11 August 2011
Noach Flug, the Polish-born Holocaust survivor and long-time president of the International Auschwitz Committee and the Center of Holocaust Survivors in Israel, died Thursday at the age of 86 at Shaare Zedek Hospital. World Jewish Congress President Ronald S. Lauder called him a “towering figure in the struggle for the rights of Holocaust survivors.” The WJC president declared: “Noach Flug was an extraordinary figure. Despite the terrible suffering he endured during Holocaust, and the loss of most of his family, Noach still found the strength, dignity and determination to lead the fight for compensation, restitution and, above all, for justice. His diplomatic skills, his modest and his perseverance helped hundreds of thousands of Holocaust survivors to obtain at least a modest measure of material justice. Noach will be sorely missed, but his memory will always serve as an inspiration.”
Born in Lodz, Poland, in 1925, Noach Flug was forced to move with his family to city’s Jewish ghetto in 1940, following the German invasion of Poland. Following years of forced labor, he was deported to the death camp Auschwitz-Birkenau in 1944, where over a hundred members of his family were murdered, and was later transferred to the Gross-Rosen, Mauthausen and Ebense camps. Flug was liberated in Ebense by American troops only days before the end of the World War II.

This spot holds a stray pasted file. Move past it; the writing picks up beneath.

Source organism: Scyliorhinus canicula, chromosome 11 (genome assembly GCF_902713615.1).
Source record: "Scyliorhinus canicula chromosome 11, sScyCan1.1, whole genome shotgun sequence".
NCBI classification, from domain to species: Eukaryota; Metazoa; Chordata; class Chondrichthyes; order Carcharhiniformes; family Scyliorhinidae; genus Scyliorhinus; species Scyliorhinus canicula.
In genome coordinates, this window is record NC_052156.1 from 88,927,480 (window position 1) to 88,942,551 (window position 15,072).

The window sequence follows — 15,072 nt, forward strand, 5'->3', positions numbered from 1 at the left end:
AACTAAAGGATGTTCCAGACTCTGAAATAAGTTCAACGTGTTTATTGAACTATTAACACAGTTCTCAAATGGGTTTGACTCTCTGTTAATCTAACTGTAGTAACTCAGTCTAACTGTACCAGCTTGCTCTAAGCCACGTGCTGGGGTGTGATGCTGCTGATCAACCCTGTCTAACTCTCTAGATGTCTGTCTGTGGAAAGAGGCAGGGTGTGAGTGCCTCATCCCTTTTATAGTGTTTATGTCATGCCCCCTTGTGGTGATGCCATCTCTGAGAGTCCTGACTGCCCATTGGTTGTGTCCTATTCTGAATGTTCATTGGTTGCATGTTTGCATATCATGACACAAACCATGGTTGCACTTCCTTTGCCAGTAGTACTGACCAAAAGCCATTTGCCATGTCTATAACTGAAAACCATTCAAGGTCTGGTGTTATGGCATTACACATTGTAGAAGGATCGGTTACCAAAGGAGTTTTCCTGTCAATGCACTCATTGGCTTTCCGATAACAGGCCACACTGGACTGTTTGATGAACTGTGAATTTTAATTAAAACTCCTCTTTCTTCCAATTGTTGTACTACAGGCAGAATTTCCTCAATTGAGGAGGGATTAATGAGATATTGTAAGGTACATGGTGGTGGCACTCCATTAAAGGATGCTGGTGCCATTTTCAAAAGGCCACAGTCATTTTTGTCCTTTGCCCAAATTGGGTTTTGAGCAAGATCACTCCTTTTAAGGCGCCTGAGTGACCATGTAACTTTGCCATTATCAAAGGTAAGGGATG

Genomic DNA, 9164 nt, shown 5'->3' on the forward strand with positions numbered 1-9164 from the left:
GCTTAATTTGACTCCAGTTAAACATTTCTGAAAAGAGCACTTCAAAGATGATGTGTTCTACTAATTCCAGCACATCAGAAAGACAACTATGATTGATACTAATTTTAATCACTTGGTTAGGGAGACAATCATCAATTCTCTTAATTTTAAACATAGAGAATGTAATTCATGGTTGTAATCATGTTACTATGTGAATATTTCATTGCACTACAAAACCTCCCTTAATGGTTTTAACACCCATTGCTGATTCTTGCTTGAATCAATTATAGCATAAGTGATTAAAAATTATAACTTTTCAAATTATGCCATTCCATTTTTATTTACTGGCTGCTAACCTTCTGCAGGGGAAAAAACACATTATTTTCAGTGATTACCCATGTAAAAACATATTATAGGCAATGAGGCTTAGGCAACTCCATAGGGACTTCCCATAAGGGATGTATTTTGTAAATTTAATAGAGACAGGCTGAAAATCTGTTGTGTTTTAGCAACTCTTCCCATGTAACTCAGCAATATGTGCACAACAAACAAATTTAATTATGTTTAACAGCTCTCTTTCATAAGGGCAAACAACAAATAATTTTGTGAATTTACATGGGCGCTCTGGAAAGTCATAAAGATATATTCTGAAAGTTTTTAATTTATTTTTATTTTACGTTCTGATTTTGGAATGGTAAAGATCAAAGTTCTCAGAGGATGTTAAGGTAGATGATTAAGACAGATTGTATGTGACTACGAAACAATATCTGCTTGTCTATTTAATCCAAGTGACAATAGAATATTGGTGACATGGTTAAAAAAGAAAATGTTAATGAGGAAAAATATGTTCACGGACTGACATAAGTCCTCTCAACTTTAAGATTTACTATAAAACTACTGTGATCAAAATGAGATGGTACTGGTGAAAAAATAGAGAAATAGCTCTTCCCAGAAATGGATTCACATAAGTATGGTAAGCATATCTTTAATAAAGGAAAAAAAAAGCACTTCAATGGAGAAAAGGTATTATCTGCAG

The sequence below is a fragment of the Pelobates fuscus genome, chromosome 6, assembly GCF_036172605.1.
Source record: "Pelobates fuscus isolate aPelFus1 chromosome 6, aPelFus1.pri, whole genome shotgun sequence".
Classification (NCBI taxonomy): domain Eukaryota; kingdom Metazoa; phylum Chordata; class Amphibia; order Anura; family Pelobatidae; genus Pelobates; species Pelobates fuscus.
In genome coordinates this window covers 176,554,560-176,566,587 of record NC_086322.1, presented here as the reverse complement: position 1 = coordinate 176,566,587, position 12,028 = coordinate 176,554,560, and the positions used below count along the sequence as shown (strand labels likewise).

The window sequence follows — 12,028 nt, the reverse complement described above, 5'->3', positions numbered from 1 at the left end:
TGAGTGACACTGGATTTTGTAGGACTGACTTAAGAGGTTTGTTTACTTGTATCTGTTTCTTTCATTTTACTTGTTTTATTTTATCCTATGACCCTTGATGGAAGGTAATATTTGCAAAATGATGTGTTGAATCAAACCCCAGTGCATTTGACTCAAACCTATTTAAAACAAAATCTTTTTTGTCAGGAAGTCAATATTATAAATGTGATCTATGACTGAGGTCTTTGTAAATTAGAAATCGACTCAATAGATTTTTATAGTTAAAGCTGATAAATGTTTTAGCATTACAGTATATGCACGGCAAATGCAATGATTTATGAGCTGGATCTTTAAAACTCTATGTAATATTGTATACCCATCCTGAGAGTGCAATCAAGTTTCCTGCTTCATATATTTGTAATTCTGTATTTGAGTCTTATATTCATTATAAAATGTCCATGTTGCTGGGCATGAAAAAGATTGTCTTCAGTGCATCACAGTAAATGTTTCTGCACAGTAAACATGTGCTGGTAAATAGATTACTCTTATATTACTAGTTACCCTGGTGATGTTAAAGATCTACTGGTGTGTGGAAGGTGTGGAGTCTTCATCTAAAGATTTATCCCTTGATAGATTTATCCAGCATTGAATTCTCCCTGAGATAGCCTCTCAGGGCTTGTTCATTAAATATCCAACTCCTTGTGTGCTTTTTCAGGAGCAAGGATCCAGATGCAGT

After the war, he finished secondary school and studied economics in Lodz and Warsaw. In 1958, Flug settled in Israel together with his wife and two daughters, and worked as an economist and an Israeli diplomat. After his retirement he became a leading advocate for the rights of Holocaust survivors. Among other things, he was a member of the Board of Yad Vashem and general-secretary of the World Jewish Restitution Organization. For the past nine years, he headed the Center of Holocaust Survivors in Israel and was president of the International Auschwitz Committee. Flug was also an active member of the Claims Conference and took part in negotiations for the restitution of looted Jewish property and compensation for forced and slave laborers.
In 2006, he was awarded Germany‘s highest order of merit by President Horst Köhler for decades of service on behalf of Holocaust survivors and his work in improving mutual understanding between Jews and non-Jews and between Israel and Germany. Flug was also decorated by the Polish government.
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